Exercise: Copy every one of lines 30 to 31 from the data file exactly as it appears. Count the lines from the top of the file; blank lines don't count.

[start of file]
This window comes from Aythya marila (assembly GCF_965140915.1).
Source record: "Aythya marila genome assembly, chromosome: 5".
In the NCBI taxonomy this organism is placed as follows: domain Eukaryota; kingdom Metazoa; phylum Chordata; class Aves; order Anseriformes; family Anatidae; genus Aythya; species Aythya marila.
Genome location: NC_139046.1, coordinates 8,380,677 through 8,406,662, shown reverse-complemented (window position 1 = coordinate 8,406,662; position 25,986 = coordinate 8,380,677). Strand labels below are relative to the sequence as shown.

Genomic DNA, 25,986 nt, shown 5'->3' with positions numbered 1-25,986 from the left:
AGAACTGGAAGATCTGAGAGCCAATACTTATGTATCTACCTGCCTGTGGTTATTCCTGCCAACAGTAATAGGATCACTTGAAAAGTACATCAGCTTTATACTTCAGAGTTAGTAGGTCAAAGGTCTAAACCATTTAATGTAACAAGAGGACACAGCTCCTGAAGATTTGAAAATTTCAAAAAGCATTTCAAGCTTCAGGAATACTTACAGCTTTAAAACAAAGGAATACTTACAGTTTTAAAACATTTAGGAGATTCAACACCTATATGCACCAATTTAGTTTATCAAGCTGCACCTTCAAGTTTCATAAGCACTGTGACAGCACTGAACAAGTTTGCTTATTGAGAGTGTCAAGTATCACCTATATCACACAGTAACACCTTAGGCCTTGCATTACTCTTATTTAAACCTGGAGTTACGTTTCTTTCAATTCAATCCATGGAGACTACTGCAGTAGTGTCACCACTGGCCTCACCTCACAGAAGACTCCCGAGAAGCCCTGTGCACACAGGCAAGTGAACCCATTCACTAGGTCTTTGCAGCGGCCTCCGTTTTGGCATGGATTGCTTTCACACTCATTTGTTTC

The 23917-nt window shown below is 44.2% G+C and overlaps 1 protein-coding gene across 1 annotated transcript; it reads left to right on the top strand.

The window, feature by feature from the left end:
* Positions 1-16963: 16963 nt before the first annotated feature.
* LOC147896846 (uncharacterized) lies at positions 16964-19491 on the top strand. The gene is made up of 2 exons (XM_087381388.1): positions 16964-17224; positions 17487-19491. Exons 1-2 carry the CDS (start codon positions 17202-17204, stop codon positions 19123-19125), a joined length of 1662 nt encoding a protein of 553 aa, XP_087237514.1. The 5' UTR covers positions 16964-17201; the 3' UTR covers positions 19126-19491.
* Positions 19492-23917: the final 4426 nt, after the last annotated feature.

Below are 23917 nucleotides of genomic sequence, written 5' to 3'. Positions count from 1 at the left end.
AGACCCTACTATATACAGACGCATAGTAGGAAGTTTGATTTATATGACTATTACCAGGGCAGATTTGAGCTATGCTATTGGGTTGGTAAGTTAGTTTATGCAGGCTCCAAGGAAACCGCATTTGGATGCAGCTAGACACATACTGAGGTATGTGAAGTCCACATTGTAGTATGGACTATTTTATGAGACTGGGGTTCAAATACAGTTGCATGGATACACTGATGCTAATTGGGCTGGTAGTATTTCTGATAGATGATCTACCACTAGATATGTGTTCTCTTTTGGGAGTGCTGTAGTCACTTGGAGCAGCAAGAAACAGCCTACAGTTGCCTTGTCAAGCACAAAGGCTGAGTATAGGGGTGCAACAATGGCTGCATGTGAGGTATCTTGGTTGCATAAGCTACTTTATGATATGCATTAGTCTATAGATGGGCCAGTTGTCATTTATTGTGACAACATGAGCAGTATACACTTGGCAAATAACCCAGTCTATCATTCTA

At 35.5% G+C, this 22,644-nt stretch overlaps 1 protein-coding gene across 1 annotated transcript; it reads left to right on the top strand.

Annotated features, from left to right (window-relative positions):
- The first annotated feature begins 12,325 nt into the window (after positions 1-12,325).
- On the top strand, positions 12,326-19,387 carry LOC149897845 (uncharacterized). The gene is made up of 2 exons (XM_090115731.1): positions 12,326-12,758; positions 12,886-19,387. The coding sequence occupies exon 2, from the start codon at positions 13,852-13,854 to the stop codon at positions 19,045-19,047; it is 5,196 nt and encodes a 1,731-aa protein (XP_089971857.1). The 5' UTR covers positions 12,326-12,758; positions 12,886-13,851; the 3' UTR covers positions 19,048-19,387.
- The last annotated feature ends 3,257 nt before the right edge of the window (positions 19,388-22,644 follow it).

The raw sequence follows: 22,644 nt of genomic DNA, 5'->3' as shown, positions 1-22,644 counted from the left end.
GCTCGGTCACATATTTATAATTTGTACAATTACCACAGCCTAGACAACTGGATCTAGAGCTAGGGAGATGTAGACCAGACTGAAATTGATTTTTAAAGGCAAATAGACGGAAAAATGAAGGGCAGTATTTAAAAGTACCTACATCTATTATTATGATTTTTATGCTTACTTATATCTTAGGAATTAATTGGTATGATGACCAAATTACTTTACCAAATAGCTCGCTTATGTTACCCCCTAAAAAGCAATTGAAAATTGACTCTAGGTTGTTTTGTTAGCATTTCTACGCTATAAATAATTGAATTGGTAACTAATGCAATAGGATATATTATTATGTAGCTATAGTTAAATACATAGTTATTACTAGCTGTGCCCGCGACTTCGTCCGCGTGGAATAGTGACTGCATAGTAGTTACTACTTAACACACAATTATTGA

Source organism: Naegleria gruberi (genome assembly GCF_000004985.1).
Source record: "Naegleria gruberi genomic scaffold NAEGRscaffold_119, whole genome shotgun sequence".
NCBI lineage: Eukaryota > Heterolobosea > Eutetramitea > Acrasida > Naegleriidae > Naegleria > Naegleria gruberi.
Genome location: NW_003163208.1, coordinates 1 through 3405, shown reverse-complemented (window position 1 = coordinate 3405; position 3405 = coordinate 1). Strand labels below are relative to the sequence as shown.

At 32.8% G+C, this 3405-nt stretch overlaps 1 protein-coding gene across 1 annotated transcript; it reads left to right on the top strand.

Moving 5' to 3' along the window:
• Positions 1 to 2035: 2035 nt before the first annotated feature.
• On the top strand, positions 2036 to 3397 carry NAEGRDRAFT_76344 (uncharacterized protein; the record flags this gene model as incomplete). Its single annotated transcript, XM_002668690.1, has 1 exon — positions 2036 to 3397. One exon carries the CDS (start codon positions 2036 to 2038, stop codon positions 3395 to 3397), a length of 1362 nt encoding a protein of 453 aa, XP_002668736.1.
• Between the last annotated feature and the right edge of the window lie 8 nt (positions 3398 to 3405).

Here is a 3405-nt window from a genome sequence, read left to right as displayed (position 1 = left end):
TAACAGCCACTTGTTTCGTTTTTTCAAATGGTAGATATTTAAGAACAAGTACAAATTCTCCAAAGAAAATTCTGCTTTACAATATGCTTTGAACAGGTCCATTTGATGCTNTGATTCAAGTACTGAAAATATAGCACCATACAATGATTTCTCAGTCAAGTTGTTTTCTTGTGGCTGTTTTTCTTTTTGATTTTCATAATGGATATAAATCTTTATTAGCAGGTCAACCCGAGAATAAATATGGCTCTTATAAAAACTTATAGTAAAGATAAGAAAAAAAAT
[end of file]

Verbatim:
Here is a 3405-nt window from a genome sequence, read left to right as displayed (position 1 = left end):
TAACAGCCACTTGTTTCGTTTTTTCAAATGGTAGATATTTAAGAACAAGTACAAATTCTCCAAAGAAAATTCTGCTTTACAATATGCTTTGAACAGGTCCATTTGATGCTNTGATTCAAGTACTGAAAATATAGCACCATACAATGATTTCTCAGTCAAGTTGTTTTCTTGTGGCTGTTTTTCTTTTTGATTTTCATAATGGATATAAATCTTTATTAGCAGGTCAACCCGAGAATAAATATGGCTCTTATAAAAACTTATAGTAAAGATAAGAAAAAAAAT